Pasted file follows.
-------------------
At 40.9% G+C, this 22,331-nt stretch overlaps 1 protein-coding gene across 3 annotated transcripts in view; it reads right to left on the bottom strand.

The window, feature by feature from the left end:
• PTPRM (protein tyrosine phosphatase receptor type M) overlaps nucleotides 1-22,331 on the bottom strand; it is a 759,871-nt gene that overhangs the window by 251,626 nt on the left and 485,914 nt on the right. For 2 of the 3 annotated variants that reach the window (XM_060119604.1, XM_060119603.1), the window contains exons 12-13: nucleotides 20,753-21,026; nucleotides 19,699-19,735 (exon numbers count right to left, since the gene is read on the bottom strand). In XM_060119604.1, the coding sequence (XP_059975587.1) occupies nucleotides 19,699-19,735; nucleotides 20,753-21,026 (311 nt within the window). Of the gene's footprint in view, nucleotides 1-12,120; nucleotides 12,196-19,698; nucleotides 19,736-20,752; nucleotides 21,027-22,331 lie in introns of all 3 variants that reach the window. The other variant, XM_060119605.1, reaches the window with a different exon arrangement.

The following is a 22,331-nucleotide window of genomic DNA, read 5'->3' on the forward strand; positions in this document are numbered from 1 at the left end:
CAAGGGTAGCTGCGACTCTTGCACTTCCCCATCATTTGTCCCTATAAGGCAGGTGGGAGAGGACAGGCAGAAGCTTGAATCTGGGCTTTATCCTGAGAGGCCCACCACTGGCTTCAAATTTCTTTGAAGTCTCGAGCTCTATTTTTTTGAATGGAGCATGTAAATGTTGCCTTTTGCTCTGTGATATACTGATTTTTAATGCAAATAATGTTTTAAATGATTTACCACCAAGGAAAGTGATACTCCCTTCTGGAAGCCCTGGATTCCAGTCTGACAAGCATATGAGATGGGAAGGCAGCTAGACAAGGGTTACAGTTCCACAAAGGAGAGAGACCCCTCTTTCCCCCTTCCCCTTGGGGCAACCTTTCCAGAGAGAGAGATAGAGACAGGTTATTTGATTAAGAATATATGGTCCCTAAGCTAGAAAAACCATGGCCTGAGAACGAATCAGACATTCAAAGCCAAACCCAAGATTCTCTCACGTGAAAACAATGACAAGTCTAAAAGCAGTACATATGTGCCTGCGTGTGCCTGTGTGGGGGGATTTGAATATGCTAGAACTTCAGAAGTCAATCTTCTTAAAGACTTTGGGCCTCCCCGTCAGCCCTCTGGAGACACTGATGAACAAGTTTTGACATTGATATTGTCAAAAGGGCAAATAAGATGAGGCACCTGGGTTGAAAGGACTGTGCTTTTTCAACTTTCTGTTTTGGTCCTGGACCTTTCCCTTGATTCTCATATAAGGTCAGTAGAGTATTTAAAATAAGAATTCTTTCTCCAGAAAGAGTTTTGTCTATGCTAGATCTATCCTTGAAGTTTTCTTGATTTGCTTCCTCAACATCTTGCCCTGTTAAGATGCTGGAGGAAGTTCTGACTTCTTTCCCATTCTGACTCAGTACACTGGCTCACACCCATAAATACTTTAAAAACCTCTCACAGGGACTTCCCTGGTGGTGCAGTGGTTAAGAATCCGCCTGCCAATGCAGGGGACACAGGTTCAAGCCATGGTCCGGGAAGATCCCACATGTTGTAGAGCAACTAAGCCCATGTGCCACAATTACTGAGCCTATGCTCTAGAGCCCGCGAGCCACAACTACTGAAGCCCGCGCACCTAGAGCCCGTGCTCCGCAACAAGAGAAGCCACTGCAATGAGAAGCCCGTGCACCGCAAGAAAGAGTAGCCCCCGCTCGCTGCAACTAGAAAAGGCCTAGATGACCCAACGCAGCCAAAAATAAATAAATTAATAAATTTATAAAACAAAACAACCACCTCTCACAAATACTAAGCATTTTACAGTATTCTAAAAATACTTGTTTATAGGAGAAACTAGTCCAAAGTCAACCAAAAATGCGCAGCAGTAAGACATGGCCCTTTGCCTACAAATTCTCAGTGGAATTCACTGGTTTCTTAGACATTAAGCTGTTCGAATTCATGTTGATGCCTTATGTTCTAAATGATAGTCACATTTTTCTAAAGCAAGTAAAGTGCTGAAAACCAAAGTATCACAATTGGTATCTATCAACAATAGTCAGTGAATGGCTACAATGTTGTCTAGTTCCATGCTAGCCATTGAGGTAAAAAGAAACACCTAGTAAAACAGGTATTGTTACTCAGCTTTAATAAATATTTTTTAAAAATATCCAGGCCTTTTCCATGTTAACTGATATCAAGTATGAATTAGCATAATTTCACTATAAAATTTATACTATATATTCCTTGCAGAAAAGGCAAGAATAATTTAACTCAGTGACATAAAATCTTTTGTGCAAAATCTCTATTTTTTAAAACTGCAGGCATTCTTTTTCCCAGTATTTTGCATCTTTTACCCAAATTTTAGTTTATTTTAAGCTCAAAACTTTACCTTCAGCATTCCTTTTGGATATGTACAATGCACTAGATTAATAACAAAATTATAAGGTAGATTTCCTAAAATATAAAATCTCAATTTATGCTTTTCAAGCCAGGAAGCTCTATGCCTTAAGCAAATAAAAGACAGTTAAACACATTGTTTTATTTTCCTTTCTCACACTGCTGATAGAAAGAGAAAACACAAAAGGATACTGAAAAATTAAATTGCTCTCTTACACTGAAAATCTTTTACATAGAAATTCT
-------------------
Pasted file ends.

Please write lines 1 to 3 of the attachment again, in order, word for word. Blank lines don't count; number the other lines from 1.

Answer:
At 40.9% G+C, this 22,331-nt stretch overlaps 1 protein-coding gene across 3 annotated transcripts in view; it reads right to left on the bottom strand.

The window, feature by feature from the left end:
• PTPRM (protein tyrosine phosphatase receptor type M) overlaps nucleotides 1-22,331 on the bottom strand; it is a 759,871-nt gene that overhangs the window by 251,626 nt on the left and 485,914 nt on the right. For 2 of the 3 annotated variants that reach the window (XM_060119604.1, XM_060119603.1), the window contains exons 12-13: nucleotides 20,753-21,026; nucleotides 19,699-19,735 (exon numbers count right to left, since the gene is read on the bottom strand). In XM_060119604.1, the coding sequence (XP_059975587.1) occupies nucleotides 19,699-19,735; nucleotides 20,753-21,026 (311 nt within the window). Of the gene's footprint in view, nucleotides 1-12,120; nucleotides 12,196-19,698; nucleotides 19,736-20,752; nucleotides 21,027-22,331 lie in introns of all 3 variants that reach the window. The other variant, XM_060119605.1, reaches the window with a different exon arrangement.